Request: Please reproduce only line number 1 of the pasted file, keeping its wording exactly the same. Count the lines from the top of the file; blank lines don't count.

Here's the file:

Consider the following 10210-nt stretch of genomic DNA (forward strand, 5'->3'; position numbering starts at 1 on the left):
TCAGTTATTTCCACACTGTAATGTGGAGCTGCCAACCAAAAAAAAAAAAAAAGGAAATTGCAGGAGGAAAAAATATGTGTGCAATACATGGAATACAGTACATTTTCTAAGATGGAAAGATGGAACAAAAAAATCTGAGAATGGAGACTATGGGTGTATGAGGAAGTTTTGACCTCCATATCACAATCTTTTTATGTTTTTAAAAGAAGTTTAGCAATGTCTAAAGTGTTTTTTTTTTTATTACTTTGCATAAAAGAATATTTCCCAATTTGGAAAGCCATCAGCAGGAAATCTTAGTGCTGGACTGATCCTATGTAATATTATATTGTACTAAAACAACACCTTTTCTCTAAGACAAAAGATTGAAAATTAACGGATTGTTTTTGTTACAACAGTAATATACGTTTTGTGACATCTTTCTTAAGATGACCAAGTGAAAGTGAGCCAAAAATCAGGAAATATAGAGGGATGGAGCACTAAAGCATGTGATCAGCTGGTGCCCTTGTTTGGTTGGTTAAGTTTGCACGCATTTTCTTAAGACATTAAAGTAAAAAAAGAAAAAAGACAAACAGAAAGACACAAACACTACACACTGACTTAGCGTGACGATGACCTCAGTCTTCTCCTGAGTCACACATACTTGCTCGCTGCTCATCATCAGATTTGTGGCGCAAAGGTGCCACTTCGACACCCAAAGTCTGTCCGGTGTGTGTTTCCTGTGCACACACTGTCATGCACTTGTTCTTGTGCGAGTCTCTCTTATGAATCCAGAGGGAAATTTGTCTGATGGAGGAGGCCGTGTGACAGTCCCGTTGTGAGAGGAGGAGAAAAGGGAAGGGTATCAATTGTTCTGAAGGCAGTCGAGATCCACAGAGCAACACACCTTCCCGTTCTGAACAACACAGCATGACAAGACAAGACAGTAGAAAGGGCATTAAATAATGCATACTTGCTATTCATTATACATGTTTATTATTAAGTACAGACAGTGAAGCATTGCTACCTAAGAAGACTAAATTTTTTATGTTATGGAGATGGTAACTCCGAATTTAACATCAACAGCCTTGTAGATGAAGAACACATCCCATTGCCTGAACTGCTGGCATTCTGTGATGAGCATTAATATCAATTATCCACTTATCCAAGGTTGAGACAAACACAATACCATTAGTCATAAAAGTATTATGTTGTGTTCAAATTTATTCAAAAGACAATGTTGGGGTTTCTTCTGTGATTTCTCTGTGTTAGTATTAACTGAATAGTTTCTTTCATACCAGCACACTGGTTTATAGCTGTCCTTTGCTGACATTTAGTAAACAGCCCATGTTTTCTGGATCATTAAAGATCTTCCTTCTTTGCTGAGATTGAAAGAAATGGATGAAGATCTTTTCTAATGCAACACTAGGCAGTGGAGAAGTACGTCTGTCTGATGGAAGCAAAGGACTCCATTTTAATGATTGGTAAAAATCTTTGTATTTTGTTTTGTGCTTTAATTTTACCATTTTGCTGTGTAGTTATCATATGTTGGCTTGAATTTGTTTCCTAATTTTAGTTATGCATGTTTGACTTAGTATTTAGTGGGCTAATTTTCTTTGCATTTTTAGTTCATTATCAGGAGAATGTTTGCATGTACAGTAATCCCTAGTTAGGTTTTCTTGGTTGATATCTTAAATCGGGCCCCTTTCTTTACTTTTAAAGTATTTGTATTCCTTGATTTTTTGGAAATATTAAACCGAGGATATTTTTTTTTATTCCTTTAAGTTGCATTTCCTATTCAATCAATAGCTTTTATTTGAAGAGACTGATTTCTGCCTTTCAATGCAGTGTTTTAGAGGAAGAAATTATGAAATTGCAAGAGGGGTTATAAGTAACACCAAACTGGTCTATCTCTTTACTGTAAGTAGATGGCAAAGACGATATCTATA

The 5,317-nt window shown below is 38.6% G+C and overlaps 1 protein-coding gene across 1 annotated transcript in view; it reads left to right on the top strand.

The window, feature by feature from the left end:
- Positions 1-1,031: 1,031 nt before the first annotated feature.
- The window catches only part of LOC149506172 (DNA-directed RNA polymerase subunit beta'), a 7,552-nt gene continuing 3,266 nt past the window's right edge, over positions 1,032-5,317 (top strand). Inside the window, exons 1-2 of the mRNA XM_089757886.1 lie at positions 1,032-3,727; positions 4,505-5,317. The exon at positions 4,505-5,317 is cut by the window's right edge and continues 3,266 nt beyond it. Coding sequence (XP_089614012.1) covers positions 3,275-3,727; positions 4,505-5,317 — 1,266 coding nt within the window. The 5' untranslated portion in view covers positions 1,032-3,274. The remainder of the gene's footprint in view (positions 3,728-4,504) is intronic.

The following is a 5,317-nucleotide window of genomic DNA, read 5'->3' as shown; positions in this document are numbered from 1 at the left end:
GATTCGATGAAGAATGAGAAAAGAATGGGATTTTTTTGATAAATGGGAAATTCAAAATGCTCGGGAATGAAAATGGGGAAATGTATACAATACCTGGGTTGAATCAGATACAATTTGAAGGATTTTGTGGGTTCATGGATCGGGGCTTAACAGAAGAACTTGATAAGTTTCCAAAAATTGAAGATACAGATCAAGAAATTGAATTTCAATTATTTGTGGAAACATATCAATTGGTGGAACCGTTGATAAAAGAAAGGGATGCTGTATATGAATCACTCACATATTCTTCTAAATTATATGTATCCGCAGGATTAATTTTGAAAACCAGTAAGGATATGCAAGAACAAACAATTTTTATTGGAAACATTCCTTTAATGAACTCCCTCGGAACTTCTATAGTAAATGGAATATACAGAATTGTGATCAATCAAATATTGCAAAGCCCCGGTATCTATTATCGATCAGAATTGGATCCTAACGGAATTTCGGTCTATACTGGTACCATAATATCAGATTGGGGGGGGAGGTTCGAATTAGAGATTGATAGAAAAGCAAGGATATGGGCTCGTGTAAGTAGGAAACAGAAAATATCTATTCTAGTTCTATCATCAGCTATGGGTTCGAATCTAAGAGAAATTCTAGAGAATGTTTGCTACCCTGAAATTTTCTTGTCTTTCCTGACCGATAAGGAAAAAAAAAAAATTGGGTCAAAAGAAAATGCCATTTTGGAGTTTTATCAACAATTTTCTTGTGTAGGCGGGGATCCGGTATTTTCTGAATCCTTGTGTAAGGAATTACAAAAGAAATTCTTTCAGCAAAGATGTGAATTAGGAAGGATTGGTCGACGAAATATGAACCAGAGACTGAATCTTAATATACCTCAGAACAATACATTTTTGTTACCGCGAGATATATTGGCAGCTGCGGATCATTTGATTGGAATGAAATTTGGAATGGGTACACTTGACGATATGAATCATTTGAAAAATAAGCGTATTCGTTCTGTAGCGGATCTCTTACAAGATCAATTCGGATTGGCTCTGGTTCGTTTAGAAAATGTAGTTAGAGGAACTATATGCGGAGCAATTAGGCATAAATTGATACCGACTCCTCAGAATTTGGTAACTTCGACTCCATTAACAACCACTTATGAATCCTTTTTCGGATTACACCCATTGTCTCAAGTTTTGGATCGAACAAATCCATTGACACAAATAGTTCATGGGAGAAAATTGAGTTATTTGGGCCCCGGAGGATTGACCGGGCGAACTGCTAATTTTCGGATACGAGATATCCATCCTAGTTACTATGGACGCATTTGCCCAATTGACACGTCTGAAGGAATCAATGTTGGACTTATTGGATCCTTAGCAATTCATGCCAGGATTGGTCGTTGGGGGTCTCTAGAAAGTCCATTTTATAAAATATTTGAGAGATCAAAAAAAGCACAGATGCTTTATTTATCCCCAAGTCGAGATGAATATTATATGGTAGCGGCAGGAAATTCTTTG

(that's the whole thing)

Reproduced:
Consider the following 10210-nt stretch of genomic DNA (forward strand, 5'->3'; position numbering starts at 1 on the left):